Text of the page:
PJM PolarVortex


While wind production declined steadily as demand rose, nuclear provided a reliable supply of generation to meet demand. Between January 4 and 8, the nation’s nuclear fleet operated at more than 95 percent of capacity, according to the Nuclear Energy Institute.

To illustrate the reliability differences between nuclear and wind, consider this. During the polar vortex, AWEA claimed “wind energy provided massive quantities of extremely valuable electricity when grid operators needed it most,” particularly in Texas, where wind made the “critical difference” in preventing outages. Far from providing “massive quantities” of energy, IER’s analysis found that wind energy operated at just 17 percent of its total capacity in Texas during the polar vortex. AWEA congratulates its industry for production at 17 percent of capacity while nuclear operating at 95 percent capacity goes unrecognized.

PJM’s data demonstrate that wind energy cannot be relied on to provide significant amounts of energy during peak demand. Unlike nuclear, coal, and natural gas, wind is an inherently variable energy source whose output is dictated by Mother Nature, not by consumer demand, prices, or emergency orders. This is why ERCOT, the Texas grid operator, counts only 8.7 percent of its wind capacity toward its reserve level.

Onerous Regulations Threaten the Electric Grid

The polar vortex shows the value of reliable energy to the electric grid. It also highlights the perils of government regulations designed to undermine reliable energy. The Nuclear Regulatory Commission put 38 nuclear units on a retirement list due to a number of factors, including regulatory costs. If all 38 at-risk units were prematurely retired, about one-third of the U.S. nuclear fleet would be shut down. Compounding this problem is the fact that few new nuclear units are scheduled to come on line to replace existing units. This means nuclear power’s contribution to the U.S. energy mix is likely to shrink.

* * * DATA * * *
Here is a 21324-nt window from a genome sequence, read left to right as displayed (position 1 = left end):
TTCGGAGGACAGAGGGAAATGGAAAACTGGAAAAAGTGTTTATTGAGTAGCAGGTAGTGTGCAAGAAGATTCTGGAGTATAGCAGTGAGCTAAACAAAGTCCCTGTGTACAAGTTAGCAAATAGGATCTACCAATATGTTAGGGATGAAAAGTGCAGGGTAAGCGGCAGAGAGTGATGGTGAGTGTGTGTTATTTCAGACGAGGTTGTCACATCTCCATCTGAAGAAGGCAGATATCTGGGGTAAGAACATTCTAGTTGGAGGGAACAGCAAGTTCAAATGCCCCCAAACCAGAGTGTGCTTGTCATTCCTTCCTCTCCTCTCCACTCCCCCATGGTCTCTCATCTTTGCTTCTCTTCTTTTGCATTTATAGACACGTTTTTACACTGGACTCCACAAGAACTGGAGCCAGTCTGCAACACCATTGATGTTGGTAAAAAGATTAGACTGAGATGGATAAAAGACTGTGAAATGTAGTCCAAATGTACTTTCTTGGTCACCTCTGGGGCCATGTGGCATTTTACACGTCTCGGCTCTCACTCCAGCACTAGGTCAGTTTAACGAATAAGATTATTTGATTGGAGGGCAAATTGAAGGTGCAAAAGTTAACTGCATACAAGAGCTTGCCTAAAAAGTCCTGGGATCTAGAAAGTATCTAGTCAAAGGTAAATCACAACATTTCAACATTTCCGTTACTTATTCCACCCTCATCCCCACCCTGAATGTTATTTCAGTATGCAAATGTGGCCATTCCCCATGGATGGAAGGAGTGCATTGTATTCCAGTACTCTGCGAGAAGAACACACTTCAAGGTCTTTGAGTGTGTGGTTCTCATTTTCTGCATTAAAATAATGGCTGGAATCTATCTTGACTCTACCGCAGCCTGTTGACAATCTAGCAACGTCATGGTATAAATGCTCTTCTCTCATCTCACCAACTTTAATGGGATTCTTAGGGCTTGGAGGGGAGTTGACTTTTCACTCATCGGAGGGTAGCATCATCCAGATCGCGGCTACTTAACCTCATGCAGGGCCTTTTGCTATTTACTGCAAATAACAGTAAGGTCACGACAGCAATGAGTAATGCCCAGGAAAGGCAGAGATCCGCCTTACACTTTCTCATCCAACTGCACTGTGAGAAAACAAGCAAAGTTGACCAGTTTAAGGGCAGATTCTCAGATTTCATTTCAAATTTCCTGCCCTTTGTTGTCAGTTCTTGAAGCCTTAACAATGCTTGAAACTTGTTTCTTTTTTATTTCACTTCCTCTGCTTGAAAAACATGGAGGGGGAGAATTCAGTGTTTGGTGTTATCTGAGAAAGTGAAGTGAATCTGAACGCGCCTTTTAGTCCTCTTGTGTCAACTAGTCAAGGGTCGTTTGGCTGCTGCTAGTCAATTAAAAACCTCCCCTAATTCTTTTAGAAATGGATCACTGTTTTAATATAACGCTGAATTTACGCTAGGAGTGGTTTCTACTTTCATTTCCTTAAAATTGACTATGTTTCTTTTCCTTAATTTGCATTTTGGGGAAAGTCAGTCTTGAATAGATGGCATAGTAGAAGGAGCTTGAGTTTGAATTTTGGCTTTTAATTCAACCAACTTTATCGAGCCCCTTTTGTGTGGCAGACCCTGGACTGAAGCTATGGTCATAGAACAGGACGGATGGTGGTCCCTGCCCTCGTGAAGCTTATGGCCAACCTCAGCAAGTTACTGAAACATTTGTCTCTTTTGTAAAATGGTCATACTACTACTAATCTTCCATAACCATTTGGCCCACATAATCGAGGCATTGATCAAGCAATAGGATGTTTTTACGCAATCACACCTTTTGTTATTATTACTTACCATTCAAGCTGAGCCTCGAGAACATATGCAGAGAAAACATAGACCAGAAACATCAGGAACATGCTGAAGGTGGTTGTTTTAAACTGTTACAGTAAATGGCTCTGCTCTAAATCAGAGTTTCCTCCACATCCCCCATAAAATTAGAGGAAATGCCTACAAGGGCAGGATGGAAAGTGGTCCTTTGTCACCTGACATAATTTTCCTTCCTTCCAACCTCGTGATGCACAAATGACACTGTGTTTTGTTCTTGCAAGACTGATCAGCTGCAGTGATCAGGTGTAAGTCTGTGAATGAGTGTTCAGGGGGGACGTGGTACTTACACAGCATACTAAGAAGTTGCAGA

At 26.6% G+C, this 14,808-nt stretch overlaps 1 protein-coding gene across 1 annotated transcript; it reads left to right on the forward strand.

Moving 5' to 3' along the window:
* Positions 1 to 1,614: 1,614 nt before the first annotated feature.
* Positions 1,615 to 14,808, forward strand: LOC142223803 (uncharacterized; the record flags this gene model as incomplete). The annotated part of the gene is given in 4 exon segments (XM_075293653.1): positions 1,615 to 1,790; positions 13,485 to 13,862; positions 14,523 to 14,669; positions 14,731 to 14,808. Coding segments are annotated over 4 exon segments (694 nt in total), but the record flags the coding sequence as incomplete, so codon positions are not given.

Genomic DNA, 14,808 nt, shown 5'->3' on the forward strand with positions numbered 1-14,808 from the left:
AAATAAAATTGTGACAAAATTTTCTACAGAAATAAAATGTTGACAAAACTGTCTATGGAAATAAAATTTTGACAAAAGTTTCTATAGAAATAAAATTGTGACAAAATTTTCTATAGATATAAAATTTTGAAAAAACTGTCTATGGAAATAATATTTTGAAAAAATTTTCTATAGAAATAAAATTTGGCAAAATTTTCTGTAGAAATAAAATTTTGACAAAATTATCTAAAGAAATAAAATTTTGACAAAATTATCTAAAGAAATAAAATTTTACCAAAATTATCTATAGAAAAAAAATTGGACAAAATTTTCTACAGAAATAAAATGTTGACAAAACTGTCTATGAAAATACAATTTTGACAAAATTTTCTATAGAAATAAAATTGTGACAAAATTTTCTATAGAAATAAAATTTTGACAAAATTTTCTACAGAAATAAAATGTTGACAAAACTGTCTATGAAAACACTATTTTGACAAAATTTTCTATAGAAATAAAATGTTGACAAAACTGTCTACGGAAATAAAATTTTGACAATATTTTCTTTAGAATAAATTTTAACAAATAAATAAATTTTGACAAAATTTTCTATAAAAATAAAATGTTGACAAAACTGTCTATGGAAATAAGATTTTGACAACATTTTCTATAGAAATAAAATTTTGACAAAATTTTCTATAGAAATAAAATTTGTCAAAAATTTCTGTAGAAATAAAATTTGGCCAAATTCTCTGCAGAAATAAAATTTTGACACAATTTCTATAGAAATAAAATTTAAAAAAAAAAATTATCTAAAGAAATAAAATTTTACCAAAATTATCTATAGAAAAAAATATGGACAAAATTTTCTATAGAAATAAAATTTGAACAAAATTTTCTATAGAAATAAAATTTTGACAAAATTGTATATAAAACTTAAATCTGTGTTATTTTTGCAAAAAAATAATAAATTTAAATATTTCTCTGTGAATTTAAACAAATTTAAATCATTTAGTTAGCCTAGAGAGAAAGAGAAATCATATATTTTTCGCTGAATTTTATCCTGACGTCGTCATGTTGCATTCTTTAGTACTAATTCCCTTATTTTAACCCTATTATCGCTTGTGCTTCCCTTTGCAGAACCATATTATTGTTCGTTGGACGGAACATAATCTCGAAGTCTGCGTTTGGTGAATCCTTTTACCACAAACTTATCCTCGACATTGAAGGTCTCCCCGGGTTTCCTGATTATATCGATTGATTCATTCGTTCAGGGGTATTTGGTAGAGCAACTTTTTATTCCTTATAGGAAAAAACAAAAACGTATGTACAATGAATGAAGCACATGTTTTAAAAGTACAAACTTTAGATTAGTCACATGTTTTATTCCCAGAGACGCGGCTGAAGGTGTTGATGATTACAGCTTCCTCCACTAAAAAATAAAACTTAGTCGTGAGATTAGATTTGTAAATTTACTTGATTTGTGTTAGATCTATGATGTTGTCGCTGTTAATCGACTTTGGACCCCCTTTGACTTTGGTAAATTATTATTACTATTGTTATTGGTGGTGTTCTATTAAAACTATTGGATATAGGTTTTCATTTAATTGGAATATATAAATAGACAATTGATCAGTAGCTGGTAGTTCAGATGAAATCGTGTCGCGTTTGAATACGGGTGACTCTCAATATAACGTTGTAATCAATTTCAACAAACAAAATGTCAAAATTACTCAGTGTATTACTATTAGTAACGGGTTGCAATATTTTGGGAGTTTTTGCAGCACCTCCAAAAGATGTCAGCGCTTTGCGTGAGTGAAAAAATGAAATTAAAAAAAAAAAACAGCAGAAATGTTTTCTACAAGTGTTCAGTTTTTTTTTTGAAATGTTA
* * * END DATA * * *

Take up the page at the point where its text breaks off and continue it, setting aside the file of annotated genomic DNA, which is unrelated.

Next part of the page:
Regulations are also forcing many coal plants into early retirement. EPA regulations will shutter 60 gigawatts, or 20 percent, of the nation’s coal-fired generating capacity by 2016, coinciding with the first year of enforcement for EPA’s Mercury Air Toxics Standards (MATS). But that’s not all, this summer EPA will propose carbon dioxide emission restrictions on existing coal-fired power plants. According to the Energy Information Administration, coal currently provides nearly 40 percent of America’s electricity, but this will decrease under EPA’s regulatory onslaught.